“A good leader leads the people from above them. A great leader leads the people from within them.” -M.D. Arnold

Whether you’re leading a team at work, coaching a group of people in extracurricular activities, or you’re supervising an event, there are times when others look to you for example. Being “in charge” of something does not come without its tedious tasks and significant responsibilities.

How do you ensure that you’re doing a good job being a leader, a coworker or friend? It’s almost impossible to really know how you’re doing with your responsibilities unless you ask. A strong work team or good friendship thrives on transparency and honesty. Asking for their opinions (and really meaning it) is the only way to evaluate how well you’re doing as a friend or as a leader.. Asking questions like these can be difficult, especially when you know you may have to deal with some constructive criticism— but it is crucial to have this communication with your team, your partnerships, or other relationships in order to foster a foundation of trust and understanding.

The more you understand your team, the more power you have to help guide them and create lasting success in your work and relationships.

“True leadership lies in guiding others to success–in ensuring that everyone is performing at their best, doing the work they are pledged to do and doing it well.” -Bill Owens

Here are some great tips to help ensure you’re doing the best you can in your relationships, personal and professional:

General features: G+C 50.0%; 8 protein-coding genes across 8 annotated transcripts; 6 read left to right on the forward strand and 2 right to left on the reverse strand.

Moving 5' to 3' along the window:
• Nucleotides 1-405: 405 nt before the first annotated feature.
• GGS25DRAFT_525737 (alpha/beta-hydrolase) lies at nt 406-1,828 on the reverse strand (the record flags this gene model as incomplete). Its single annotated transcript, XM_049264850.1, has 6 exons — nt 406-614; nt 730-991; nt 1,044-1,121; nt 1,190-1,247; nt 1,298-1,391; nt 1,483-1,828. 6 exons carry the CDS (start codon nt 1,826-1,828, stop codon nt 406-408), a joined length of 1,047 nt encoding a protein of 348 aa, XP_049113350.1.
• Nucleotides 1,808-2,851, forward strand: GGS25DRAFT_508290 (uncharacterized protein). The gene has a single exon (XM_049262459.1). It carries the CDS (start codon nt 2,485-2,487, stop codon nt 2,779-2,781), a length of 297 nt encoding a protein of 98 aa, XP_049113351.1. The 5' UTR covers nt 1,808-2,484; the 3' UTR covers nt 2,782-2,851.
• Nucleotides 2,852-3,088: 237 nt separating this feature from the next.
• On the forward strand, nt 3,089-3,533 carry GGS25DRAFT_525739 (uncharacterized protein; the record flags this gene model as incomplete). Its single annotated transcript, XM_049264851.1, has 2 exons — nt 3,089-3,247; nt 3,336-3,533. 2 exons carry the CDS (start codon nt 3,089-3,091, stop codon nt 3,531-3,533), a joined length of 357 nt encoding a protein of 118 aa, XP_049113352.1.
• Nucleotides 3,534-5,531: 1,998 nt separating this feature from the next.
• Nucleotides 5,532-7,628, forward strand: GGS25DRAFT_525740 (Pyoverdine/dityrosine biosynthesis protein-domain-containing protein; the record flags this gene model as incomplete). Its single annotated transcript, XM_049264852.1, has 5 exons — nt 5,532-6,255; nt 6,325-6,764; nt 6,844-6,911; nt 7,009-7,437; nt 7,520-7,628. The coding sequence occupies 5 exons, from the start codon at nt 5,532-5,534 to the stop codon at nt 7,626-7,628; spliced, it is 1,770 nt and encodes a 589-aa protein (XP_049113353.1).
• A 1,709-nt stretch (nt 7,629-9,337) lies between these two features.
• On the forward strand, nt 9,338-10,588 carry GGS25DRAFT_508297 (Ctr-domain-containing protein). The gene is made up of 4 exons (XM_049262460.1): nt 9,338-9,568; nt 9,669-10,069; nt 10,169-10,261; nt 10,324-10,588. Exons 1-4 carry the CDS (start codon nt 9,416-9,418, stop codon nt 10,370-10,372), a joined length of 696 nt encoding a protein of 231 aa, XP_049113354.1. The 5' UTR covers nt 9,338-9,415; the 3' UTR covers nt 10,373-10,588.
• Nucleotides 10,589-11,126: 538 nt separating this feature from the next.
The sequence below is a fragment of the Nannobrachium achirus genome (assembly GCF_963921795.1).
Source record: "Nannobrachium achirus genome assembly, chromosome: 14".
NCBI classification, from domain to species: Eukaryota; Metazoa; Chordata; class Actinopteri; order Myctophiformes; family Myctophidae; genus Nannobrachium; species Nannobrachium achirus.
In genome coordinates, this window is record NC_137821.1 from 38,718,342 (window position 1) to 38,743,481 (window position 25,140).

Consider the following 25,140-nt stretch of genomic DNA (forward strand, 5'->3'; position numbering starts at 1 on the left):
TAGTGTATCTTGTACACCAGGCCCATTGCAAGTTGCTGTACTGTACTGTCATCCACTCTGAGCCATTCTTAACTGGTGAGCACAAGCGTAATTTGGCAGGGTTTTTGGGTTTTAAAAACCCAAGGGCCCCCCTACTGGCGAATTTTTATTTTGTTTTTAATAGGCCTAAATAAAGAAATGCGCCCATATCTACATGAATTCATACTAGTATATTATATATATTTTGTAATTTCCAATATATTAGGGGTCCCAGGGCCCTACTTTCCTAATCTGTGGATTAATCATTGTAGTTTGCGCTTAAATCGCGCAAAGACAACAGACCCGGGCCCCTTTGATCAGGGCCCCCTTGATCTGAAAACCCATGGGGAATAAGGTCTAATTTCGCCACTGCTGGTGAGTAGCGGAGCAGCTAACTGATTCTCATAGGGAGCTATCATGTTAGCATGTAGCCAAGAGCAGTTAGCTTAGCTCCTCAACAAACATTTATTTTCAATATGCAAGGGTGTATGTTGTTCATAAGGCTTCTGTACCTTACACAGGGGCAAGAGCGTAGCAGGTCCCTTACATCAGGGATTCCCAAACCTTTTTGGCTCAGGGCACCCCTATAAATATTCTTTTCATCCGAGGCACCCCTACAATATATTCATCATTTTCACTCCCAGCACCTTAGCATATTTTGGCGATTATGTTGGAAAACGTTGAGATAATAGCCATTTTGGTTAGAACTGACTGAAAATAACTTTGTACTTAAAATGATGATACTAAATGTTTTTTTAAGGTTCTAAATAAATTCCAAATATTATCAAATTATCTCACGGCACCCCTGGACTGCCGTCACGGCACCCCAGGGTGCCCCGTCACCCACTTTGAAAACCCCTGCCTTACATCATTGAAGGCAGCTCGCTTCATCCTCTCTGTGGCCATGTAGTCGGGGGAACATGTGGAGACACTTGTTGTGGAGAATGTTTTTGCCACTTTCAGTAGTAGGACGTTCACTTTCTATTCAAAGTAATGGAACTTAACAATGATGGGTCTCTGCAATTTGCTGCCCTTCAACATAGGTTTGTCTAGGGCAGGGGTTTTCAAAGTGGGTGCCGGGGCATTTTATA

1. Have an anonymous suggestion jar. You can always carve out time in weekly or monthly meetings to go over suggestions that the team gives you in this jar. This is a great way to dial in on some team issues, or issues with situations at work without casting blame.
  2. Make one-on-one time with team members to ask them how things are going. Transparency about why you’re asking is a must. For example, you could start a conversation with, “Hi, firstname, how are things? I wanted to take a minute and talk about suchandsuch. Do you have any suggestions for me on how I could help our team do better?”
  3. Participate in team-building activities. These may seem outdated, but they really do work to help the team come together to solve issues or build stronger work relationships. You can even create some really great virtual team-building activities if needed. These are a few ideas we’ve found and thought were interesting: https://www.workamajig.com/blog/team-building-activities
  4. Ask people for advice who are in a similar position as you. There’s no shame in asking someone for some pointers, but there are do’s and don’ts in regards to this as well, which we may cover in a different blog post.

“Leadership is not a person or a position. It is a complex moral relationship between people based on trust, obligation, commitment, emotion, and a shared vision of the good.”
– Joanne Ciulla

Again, The more you understand the people in your life, the more power you have to create lasting success in your work and relationships.